Design and Technology Institute (DTI) in collaboration with Mastercard Foundation, has organized a training workshop for facilitators on the implementation of Precision Quality (PQ) curriculum
The one-week long Training of Trainers (ToT) Programme was aimed at equipping about 13 lecturers and trainers from some selected institution with the relevant tools and parameters within which the curriculum will be implemented.
The PQ curriculum was designed and developed by DTI in partnership with Ghana Standards Board and industry experts and has been accredited by the Commission for Technical and Vocational Education Training (COTVET).
The main objective of PQ is to teach artisans to understand what precision quality standard should look like in the process of production or developing a project as a means of breaching the gap between academics and industry.
Chief Executive Officer, DTI, Constance Elizabeth Swaniker, indicated that in an attempt to imbed PQ into the curriculum of technical universities, it was realized that there is a mindset problem where artisans do not understand what PQ standard should look like and so, they do anything anyhow and expect consumers to accept it but this attitude must change if we want to compete in the global world.
“We are competing in a global market where PQ standard means a lot, therefore the country needs to push its industrialization agenda and anybody who goes into manufacturing or production sector must understand what the standards look like,” she said.
She added that under the current arrangement with Mastercard Foundation, about 5,000 master craftsmen, 5,000 students from technical universities and 1,000 Small Scale Enterprises (SMEs) will be trained but DTI is interest in the multiply effect that would be realized ones PQ standards are embraced in the country.
“So, in general we are looking at the ripple effect of creating 40,000 direct and indirect jobs as a result of these people embracing PQ standards in their craftsmanship,” she emphasized.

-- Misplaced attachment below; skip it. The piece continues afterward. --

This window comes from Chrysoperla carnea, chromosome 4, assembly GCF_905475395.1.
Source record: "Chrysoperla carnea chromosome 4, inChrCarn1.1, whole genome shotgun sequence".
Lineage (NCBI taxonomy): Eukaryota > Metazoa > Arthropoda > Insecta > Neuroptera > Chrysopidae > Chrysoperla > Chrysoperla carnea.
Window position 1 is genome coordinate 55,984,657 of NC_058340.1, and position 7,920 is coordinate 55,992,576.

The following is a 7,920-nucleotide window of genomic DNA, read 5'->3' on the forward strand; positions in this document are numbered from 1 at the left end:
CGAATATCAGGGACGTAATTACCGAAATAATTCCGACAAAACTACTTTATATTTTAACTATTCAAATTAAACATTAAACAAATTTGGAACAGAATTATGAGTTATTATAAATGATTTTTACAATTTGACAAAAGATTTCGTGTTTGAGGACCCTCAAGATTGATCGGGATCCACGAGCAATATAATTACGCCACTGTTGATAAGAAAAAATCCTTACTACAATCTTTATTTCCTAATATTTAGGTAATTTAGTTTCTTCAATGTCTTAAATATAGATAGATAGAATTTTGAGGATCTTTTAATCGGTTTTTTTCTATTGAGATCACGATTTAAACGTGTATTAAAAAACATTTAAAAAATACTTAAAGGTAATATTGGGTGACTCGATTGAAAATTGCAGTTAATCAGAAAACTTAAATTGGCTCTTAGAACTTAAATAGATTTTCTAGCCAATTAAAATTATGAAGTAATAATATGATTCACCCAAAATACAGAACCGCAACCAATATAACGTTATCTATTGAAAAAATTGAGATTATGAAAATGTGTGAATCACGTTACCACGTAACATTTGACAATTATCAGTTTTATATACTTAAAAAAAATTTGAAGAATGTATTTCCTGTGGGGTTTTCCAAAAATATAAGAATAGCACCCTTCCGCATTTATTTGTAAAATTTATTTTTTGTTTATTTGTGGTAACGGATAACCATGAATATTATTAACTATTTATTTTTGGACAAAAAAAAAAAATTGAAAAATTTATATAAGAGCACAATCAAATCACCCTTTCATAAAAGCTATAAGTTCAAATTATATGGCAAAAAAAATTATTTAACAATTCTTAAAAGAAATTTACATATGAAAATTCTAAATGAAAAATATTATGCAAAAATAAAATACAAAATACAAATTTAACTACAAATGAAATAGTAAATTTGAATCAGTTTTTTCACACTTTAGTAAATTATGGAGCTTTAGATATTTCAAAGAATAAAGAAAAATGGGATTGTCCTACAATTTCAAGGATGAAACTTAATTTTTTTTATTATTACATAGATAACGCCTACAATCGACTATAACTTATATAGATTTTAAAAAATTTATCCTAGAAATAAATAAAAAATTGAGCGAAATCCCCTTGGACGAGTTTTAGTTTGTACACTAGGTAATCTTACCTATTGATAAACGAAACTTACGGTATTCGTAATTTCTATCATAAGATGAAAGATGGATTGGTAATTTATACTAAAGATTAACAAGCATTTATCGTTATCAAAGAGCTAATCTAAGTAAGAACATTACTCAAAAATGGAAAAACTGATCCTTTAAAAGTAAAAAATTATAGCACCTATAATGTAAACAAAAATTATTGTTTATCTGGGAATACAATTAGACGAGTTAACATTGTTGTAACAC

At the tertiary education level, currently, Ho Technical University is ready for the implementation of the curriculum, to be followed by Takoradi Technical University and Kwame Nkrumah University of Science and Technology.
At the technical university level, the PQ curriculum will through the competency-based learning TVET programme, equip young people with industry demand skills.
Owu-Ewie Ebenezer, class captain for the first cohort, speaking to the media at the end of the training indicated that, PQ consist of five main modules namely; change to grow, process integration, people and team development, health and safety in the workplace, and managing quality and consumer relations.
These models, he indicated, were explained comprehensively to enable them carry the lessons as experts and teach others in their respective fields.
“The training Programme has made us understand that there is so much wastage in the system, our products are not able to go international because of certain conditions, part of it being finishing and packaging which the PQ module also address
Normally, all that artisans are interested in is that we done with the production and the product is developed, that ends it. How to meet international standards is not of concern so PQ has given us the skill to impact into this people as to the need to pay much attention to how the product will be accepted even in the international market,” he said.